Application: And so vv. 3–6 acknowledge the wickedness of sin. I think this is an area where most of us need grow. This growth would do us a lot of good because God loves and honors humility. Verse 17 says that he loves a “broken and contrite heart.” But this kind of humility is also very important for doing battle with your sin because as long as you deny the reality of your problem, you will not attack it like you should. What sins do you really battle? Are you viewing them with the same honest humility that David expresses, or are you constantly downplaying your sin and making excuses? Until you acknowledge your problem, you will not honor God, and you probably won’t make much progress. The final challenge, we’ll consider today is…
Plea for purification (vv. 7–9).
These verses build off of the plea for forgiveness in vv. 1–2, and they again highlight the utter dependence of the sinner on God to do what only he can do. Verse 7 tells us that…
Only God can cleanse a black heart (v. 7).
This verse uses language that calls to mind a variety of purification rituals that were prescribed in the law. Hyssop branches were commonly bound together and used in a variety of purification rituals when someone or something became unclean. Therefore, the cleanliness that David desires is a spiritual cleansing that will make him fit to once again appear before God and enjoy fellowship with him. The second line of v. 7 reiterates the same idea, but what really stands out about the second line is the kind of purification that God can produce. Based on everything that we have studied so far, how did David perceive the condition of his heart? He saw it as terribly dark and stained with sin. There was nothing David could do to fix that. He will say in v. 16 that no amount of sacrifices could ever purify his heart. But while there was nothing David could do, he was confident that God could make his heart “whiter than snow.” Fresh snow is incredibly clean and pure. On a sunny day, you can hardly stand its glow. Or when there’s a full moon and fresh blanket of snow, the night is hardly dark. And so David is making an powerful statement of faith and hope. From a human perspective, his heart was hopelessly dark, but God was able to purify it, and so he begged God cleanse his heart.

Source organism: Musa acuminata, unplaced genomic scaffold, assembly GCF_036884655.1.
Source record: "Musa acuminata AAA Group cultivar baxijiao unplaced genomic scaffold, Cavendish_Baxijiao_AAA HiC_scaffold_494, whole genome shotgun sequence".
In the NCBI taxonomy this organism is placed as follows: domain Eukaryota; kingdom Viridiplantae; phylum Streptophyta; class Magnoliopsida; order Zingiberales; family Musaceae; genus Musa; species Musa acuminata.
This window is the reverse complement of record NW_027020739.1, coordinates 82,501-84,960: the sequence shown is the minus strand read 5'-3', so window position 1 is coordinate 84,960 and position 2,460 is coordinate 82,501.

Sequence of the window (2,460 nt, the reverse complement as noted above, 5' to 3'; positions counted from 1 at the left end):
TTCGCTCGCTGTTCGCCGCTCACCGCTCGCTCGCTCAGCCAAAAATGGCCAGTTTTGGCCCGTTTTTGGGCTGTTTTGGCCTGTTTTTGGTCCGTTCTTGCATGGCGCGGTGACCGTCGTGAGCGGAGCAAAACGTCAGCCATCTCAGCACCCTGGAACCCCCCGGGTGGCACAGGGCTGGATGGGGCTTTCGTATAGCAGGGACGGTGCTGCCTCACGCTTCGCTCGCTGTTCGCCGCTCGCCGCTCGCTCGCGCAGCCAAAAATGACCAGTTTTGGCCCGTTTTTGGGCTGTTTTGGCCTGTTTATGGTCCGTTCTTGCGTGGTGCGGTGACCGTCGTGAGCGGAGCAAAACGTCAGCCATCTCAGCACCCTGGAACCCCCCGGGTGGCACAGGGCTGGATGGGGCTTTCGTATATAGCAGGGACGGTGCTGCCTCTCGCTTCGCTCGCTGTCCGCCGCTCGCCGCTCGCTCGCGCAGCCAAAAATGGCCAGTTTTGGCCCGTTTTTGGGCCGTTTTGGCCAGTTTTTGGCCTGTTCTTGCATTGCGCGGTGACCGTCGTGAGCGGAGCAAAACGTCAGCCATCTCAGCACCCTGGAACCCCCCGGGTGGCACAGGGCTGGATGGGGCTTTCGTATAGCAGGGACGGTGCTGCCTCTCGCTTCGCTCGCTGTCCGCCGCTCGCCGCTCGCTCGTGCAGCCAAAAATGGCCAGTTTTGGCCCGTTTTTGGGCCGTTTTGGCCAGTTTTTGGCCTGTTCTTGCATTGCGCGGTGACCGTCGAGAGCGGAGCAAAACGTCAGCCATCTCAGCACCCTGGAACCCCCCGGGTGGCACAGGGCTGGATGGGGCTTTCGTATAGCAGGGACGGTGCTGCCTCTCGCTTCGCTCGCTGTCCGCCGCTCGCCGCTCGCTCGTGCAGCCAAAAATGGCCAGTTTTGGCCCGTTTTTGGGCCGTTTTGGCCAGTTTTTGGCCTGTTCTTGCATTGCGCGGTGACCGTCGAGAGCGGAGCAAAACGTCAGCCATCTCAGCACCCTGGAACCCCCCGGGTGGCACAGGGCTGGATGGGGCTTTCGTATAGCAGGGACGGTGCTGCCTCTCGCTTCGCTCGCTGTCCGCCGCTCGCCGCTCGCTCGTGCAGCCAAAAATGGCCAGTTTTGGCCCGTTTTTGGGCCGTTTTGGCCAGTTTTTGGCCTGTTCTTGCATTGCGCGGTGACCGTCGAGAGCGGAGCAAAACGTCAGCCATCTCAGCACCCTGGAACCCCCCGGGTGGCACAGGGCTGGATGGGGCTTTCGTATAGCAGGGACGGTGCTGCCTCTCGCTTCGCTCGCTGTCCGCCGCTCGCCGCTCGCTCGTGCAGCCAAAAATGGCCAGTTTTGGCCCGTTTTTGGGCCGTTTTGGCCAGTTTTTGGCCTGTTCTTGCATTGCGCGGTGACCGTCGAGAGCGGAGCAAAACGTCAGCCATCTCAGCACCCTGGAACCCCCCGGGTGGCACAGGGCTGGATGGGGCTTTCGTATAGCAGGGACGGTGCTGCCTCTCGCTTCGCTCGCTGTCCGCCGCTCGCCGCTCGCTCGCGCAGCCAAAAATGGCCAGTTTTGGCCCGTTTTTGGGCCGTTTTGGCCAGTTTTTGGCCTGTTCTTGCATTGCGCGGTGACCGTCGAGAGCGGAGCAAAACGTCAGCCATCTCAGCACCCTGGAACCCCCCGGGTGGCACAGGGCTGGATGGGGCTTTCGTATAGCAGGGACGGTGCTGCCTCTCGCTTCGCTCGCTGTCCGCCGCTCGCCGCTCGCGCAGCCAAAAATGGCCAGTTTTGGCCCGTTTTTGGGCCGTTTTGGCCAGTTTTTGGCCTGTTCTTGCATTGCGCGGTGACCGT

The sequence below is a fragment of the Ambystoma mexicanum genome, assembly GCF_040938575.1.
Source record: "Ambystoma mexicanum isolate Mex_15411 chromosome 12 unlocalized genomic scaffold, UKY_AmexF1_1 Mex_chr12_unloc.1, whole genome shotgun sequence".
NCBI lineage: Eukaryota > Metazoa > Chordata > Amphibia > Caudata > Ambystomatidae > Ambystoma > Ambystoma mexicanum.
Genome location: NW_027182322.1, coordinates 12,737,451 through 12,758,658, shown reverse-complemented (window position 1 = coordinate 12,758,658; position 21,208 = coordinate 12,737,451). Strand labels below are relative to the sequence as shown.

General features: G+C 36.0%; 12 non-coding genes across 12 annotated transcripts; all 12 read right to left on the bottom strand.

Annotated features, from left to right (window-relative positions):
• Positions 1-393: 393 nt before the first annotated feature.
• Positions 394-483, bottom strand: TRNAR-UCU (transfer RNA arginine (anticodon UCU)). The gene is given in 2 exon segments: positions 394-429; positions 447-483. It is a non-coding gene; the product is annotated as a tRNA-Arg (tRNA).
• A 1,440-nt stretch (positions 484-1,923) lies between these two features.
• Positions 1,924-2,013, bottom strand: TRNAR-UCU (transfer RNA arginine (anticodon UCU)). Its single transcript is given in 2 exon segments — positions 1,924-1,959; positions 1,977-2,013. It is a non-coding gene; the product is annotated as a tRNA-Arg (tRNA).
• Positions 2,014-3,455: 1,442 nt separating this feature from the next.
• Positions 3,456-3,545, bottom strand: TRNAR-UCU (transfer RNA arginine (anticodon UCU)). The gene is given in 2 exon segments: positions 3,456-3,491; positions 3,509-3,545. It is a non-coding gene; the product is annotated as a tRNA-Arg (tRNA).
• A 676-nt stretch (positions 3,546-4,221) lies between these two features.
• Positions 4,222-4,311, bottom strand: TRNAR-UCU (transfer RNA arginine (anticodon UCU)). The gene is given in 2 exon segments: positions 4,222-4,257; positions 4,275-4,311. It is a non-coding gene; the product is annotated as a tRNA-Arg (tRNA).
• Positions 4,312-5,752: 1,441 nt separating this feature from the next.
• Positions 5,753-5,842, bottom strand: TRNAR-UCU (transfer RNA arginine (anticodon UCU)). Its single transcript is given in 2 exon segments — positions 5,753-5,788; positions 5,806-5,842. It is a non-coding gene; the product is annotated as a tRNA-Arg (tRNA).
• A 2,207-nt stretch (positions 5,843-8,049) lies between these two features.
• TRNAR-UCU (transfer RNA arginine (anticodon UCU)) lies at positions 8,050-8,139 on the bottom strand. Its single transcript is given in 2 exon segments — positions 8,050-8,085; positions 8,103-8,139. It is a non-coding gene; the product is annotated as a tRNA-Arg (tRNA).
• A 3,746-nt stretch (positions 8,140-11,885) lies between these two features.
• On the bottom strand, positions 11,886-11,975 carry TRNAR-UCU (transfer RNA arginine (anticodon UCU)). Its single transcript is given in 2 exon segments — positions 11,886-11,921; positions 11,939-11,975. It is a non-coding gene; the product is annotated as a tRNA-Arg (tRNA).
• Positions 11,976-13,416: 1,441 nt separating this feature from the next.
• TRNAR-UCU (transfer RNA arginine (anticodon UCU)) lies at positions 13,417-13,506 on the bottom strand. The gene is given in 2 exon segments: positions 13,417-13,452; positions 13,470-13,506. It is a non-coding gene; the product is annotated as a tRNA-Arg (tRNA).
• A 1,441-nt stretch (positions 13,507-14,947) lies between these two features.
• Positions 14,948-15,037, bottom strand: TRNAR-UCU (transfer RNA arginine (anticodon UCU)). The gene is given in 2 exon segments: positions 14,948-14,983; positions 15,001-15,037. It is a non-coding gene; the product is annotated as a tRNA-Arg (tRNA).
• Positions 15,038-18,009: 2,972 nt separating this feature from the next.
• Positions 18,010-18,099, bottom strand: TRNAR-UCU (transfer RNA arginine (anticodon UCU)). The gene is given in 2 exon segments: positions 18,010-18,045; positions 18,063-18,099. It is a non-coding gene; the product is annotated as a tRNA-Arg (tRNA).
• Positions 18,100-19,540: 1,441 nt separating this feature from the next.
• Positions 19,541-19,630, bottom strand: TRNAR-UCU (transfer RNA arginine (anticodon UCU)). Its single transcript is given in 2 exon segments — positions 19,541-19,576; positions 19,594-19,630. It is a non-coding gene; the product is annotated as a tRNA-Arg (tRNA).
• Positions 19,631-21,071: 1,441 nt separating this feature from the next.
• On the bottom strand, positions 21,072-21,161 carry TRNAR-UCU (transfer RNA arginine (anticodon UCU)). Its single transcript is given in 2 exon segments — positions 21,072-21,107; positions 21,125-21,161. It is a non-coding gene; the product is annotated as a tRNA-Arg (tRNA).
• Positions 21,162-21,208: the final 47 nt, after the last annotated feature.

Application: What a blessing it is to know that God forgives. Psalm 103:12 says that God is able to remove our sin as far as the east is from the west, and 1 John 1:9 says that when we confess our sin he is faithful and just to forgive. And so while we ought to grieve over our sin, a Christian should never despair because God has promised to forgive his people whenever we come to him in true repentance. If you are trying to hide sin in your heart or if you feel too ashamed to talk with God about your sin, then learn from David’s confidence. Plea for purification, and God will forgive.
Only God can restore true joy (v. 8).